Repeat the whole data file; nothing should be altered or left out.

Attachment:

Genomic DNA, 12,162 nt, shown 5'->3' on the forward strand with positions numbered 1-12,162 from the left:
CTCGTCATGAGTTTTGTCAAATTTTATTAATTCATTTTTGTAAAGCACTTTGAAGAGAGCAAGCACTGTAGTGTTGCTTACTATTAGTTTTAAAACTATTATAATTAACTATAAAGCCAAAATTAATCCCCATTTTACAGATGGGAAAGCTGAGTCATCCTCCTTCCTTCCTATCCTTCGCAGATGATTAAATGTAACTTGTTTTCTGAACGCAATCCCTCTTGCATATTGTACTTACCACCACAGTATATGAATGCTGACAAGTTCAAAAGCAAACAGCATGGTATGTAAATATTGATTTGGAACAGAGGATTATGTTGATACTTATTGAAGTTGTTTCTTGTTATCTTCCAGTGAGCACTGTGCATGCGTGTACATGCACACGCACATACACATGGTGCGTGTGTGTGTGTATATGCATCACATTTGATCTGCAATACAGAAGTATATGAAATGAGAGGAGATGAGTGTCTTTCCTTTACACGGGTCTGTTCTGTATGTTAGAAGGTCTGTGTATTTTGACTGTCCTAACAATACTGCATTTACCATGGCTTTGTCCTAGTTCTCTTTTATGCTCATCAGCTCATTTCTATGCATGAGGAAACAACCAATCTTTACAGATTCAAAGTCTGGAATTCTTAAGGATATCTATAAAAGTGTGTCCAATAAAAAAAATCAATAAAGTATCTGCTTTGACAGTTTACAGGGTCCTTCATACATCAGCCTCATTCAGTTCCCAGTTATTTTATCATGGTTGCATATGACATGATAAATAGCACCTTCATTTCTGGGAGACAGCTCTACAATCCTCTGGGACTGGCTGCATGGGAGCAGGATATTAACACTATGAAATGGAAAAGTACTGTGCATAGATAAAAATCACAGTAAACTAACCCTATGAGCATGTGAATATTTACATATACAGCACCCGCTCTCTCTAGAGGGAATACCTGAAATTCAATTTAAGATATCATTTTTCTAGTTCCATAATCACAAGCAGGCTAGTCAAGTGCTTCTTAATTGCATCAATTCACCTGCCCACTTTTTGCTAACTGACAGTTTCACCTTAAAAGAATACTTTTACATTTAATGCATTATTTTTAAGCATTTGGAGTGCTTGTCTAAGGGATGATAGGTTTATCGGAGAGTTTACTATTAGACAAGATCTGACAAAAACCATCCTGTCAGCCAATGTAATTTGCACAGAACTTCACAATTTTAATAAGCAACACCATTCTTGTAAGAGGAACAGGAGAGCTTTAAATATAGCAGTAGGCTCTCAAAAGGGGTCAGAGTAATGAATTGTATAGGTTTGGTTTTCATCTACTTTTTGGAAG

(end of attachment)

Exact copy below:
Genomic DNA, 12,162 nt, shown 5'->3' on the forward strand with positions numbered 1-12,162 from the left:
CTCGTCATGAGTTTTGTCAAATTTTATTAATTCATTTTTGTAAAGCACTTTGAAGAGAGCAAGCACTGTAGTGTTGCTTACTATTAGTTTTAAAACTATTATAATTAACTATAAAGCCAAAATTAATCCCCATTTTACAGATGGGAAAGCTGAGTCATCCTCCTTCCTTCCTATCCTTCGCAGATGATTAAATGTAACTTGTTTTCTGAACGCAATCCCTCTTGCATATTGTACTTACCACCACAGTATATGAATGCTGACAAGTTCAAAAGCAAACAGCATGGTATGTAAATATTGATTTGGAACAGAGGATTATGTTGATACTTATTGAAGTTGTTTCTTGTTATCTTCCAGTGAGCACTGTGCATGCGTGTACATGCACACGCACATACACATGGTGCGTGTGTGTGTGTATATGCATCACATTTGATCTGCAATACAGAAGTATATGAAATGAGAGGAGATGAGTGTCTTTCCTTTACACGGGTCTGTTCTGTATGTTAGAAGGTCTGTGTATTTTGACTGTCCTAACAATACTGCATTTACCATGGCTTTGTCCTAGTTCTCTTTTATGCTCATCAGCTCATTTCTATGCATGAGGAAACAACCAATCTTTACAGATTCAAAGTCTGGAATTCTTAAGGATATCTATAAAAGTGTGTCCAATAAAAAAAATCAATAAAGTATCTGCTTTGACAGTTTACAGGGTCCTTCATACATCAGCCTCATTCAGTTCCCAGTTATTTTATCATGGTTGCATATGACATGATAAATAGCACCTTCATTTCTGGGAGACAGCTCTACAATCCTCTGGGACTGGCTGCATGGGAGCAGGATATTAACACTATGAAATGGAAAAGTACTGTGCATAGATAAAAATCACAGTAAACTAACCCTATGAGCATGTGAATATTTACATATACAGCACCCGCTCTCTCTAGAGGGAATACCTGAAATTCAATTTAAGATATCATTTTTCTAGTTCCATAATCACAAGCAGGCTAGTCAAGTGCTTCTTAATTGCATCAATTCACCTGCCCACTTTTTGCTAACTGACAGTTTCACCTTAAAAGAATACTTTTACATTTAATGCATTATTTTTAAGCATTTGGAGTGCTTGTCTAAGGGATGATAGGTTTATCGGAGAGTTTACTATTAGACAAGATCTGACAAAAACCATCCTGTCAGCCAATGTAATTTGCACAGAACTTCACAATTTTAATAAGCAACACCATTCTTGTAAGAGGAACAGGAGAGCTTTAAATATAGCAGTAGGCTCTCAAAAGGGGTCAGAGTAATGAATTGTATAGGTTTGGTTTTCATCTACTTTTTGGAAG